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Zee

Point of View Changes

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If I want to have a point of view change after a few paragraphs, instead of at the end of a chapter, how should I indicate that so readers aren't confused?
Or is that just a major no-no?

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Third person. There are two points of view in the story, with about 70% from one character.

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You shouldn't do that, Zee.  POV changes after a few paragraphs typically will jar the reader out of your story, which is why it's consider the hallmark of an amateur writer.  Better to shift POV's with a chapter change.

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17 minutes ago, suspensewriter said:

You shouldn't do that, Zee.  POV changes after a few paragraphs typically will jar the reader out of your story, which is why it's consider the hallmark of an amateur writer.  Better to shift POV's with a chapter change.

 

OK, that's what I suspected. I've already fixed it in my draft, and it won't happen again.

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13 hours ago, suspensewriter said:

You shouldn't do that, Zee.  POV changes after a few paragraphs typically will jar the reader out of your story, which is why it's consider the hallmark of an amateur writer.  Better to shift POV's with a chapter change.


Concur. I've read many Name authors who successfully change POV at the Chapter level but I don't know of anyone who successfully changes POV at the Section level. It's too jarring.

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Re-reading, I can see how flipping back and forth after a couple of paragraphs is a bad idea, but it seems OK after a scene change/ time gap. But maybe not.

 

What happens when I don't want an entire chapter from that POV, but just a scene or two?

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12 minutes ago, Zee said:

What happens when I don't want an entire chapter from that POV, but just a scene or two?

The last time I saw somebody do this was when Steven Brust wrote MY OWN KIND OF FREEDOM: A FIREFLY NOVEL. In the first chapter Brust writes from the POV of the crew of the SERENITY with changes at the scene level. I was thrown even knowing who the various characters are but ymmv.
https://www.goodreads.com/book/show/2788448-my-own-kind-of-freedom

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Brust later wrote GOOD GUYS which alternated between three POVs: two Third Person POVs from the points of view of two different protags, and one in the First Person from the POV of the villain. It was brilliant. He kept those POV changes at the chapter level and it worked much better for me.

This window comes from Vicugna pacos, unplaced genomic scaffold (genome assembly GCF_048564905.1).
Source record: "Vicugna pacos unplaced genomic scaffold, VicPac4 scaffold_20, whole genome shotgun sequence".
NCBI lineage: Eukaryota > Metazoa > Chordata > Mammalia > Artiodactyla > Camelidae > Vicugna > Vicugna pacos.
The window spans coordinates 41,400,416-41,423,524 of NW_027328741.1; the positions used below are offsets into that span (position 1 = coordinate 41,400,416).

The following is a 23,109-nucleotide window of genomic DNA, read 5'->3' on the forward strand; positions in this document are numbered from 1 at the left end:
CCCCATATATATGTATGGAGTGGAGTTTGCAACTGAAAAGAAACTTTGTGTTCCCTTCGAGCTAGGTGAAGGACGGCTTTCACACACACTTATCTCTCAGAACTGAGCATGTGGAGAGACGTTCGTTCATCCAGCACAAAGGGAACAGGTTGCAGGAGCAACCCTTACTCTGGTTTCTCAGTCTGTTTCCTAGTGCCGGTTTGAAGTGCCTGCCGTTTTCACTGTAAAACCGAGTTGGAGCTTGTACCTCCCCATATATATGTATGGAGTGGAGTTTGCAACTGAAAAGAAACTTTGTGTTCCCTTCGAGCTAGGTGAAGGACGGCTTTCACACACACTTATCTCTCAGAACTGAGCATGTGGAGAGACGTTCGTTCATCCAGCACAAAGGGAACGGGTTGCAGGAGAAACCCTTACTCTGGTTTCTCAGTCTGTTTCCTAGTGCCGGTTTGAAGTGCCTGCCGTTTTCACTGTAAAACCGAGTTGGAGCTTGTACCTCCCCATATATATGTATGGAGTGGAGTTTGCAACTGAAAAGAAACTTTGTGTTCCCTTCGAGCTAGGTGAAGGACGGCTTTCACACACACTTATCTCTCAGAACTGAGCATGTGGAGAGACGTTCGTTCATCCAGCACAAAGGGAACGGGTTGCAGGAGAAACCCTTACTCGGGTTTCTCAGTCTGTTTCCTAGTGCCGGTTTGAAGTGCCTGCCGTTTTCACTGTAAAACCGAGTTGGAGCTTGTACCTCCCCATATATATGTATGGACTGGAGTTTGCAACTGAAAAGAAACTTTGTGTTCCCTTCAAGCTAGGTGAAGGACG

https://www.goodreads.com/book/show/35018915-good-guys

I also want to mention Roger Zelazny's ROAD MARKS which had two primary POV characters which alternated (again, at the chapter level).
https://www.goodreads.com/book/show/939646.Roadmarks 

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If you're only doing a couple of paragraphs, do they have to be right there? Could they be the beginning or ending of a chapter in that character's POV? Or could there be some conversation with someone that divulges that information?

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Maybe it depends on genre?

 

I actually see this a lot, especially in romance novels. It's pretty common in romance for the POV to switch between characters in the middle of chapters, even in the middle of scenes. I'm bothered by it if it happens every few paragraphs, but if the changes are spaced out well, it doesn't bother me at all and can, in my opinion, add depth to the story.

 

That is if it's in third person. If it's in first person, I get tripped up even when the changes happen at the beginning of a chapter. First person POV changes drive me crazy!

 

 

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From all the books I've read, it seems to be fine to switch POVs when you switch scenes.  Just don't switch POVs in the middle of scenes.  That gets confusing... :D 

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I just read Finding Faith by Denise Hunter, a popular CF romance writer. In one scene, we switch from the woman's POV to the man's in the middle of the scene. The woman says something and feels guilty. Then we switch and see the man thinking she must be lying. I don't know what the experts say about it, but I see this switch in the middle of scenes a lot. I think the authors do it so the reader can see the same scene from different POVs. I'm not saying it's the best thing to do, but plenty of popular modern romance authors switch POVs in the middle of scenes, going from the woman's POV to the man's. This often happens about once a scene, but usually not more than once.